When my friend photographer Holger Eckstein sent me this picture, I gasped. Surely I am not the only one who does not like where that hind hoof is headed. But that is not why I gasped.
I gasped because it is so cool and so beautiful.
Opening Wednesday, May 15, at the Lynch Tam Gallery in New York is “Blink,” an exhibit of 11 internationally known artists — Helen Frankenthaler, Yves Klein, Andy Warhol among them — whose work captures an irreversible instant in time. In Holger’s case the instant the cowboy flies off his mount and falls on his F-stop.
The straps around the horse’s belly are called bucking straps. They work real good yes ma’am they do. The one in back is padded so it does not give the horse a strawberry. Then he’d really be mad.
I don’t reckon I’ve ever seen cowboy pictures like these, and I just can’t stop looking at them.
Holger is a successful and talented (obviously) commercial photographer who in the last several years has been following his passion for art. Seems to be working out pretty well, as following one’s passion always does. Yes I mean you.
Visit Holger’s website to see more.
These shots were taken at a rodeo training camp in San Bernardino County, California, inspired by the photographer’s chance visit to a Ralph Lauren store months before. “Instead of looking through the collection,” Holger says, improbable-sounding to me as that is, he began looking at Bruce Weber‘s photos of cowboys. Weber’s images of hot shirtless dudes in hats spurred Holger’s artistic curiosity. (It might have had a different effect on me. Just sayin.) Says Holger, “I couldn’t get the idea out of my head to shoot a series of images ‘when it happens’. To catch that nano-second when the cowboy leaves the animal and the figures both create in that moment.”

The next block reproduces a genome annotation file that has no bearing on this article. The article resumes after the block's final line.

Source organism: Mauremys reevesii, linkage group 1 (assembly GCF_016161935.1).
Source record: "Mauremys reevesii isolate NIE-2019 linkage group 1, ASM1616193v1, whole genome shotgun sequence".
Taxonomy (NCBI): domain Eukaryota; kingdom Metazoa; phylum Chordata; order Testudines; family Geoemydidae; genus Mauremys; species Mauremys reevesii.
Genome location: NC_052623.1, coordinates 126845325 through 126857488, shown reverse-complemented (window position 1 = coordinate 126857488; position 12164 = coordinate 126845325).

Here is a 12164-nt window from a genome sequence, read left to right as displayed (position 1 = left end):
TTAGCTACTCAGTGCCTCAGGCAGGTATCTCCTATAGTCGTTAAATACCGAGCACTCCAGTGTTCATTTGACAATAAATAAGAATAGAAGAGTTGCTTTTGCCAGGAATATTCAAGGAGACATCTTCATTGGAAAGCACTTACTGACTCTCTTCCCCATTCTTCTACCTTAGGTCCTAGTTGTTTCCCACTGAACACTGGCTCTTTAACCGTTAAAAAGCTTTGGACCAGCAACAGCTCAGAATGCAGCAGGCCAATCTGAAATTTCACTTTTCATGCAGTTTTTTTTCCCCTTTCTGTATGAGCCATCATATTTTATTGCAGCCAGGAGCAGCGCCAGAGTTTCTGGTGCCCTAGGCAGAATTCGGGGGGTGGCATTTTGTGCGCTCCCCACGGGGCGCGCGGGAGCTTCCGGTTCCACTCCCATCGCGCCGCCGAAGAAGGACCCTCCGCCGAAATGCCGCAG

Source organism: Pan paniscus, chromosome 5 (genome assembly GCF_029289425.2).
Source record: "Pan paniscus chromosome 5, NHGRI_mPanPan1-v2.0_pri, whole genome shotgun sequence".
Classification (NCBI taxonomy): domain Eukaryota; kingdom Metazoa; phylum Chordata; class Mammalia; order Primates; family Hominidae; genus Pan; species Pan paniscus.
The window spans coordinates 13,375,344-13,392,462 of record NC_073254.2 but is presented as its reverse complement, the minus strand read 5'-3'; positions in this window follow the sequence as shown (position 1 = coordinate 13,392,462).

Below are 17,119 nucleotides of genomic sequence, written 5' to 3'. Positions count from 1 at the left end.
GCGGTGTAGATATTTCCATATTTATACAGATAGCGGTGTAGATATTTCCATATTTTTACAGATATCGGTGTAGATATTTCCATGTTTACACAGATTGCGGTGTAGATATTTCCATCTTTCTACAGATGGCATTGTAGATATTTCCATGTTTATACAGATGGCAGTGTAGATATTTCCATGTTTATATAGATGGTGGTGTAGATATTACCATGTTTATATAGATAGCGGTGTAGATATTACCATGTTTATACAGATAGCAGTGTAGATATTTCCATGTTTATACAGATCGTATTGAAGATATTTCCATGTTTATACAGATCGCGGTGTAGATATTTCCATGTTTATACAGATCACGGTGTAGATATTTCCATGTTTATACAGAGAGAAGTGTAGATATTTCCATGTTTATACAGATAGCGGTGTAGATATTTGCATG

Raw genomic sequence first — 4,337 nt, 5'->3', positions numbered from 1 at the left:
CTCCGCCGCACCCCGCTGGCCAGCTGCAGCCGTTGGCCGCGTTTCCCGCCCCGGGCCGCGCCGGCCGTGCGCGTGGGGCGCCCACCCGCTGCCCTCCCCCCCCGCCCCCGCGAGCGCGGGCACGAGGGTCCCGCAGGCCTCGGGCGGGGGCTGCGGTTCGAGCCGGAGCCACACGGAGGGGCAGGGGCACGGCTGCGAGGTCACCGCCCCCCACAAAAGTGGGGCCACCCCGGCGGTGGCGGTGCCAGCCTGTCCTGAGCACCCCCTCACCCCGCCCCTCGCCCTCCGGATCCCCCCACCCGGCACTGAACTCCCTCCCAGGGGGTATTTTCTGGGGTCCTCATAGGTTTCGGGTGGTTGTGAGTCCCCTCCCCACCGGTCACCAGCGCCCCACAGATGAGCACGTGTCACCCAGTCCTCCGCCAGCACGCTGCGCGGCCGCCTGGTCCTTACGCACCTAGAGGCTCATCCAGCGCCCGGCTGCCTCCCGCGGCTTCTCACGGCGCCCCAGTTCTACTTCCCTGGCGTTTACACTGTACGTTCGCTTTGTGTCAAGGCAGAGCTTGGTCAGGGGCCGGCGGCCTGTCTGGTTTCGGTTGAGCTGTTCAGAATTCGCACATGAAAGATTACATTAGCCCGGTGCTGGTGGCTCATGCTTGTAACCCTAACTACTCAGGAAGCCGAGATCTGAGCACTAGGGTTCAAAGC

He says the cowboys kept telling him it wasn’t dangerous, though he couldn’t help but notice, “Outside there are four ambulances, and horse and bull legs flying around next to the heads of the cowboys. Who is wilder, the bulls and horses or the cowboys?”
I cannot even imagine imagining to want to do this.
My own Cowboy (His Grace my husband for new readers) has actually done this, which upon reflection explains a lot. Some years ago before my time at Rancho La Zaca (our home in California), they had rodeos for neighbors and friends that must have been a hoot, bull-riding included. They used an ostensibly less dangerous “training bull,” but still. HG says it was worth it for the photo, which, regrettably, I don’t have at hand at the moment.
Does this horse look like someone just asked him a stupid question?
Next to bull riding of course, my idea of a great photo op would be lunch with Miss Manners. She doesn’t put up with any bull when it comes to how to behave.
That right there was what you call going off on a tangent. But the careful reader might infer that I am foreshadowing a post on Miss Manners, and you, Careful Reader, would be correct.
Speaking of tangents, if you remember your geometry, this cowboy here is at a tangent to this bull and looks dangerously close to bisecting his isosceles triangle. He’s like to ruin them purty green chaps.
I’ve heard some cowboys keep their hats on with wig tape, a tip they must have picked up from cast members of La Cage aux Folles. Speaking of, did you know there was an International Gay Rodeo Association? Me neither.
Yee-haw and many thanks to Holger Eckstein for these images.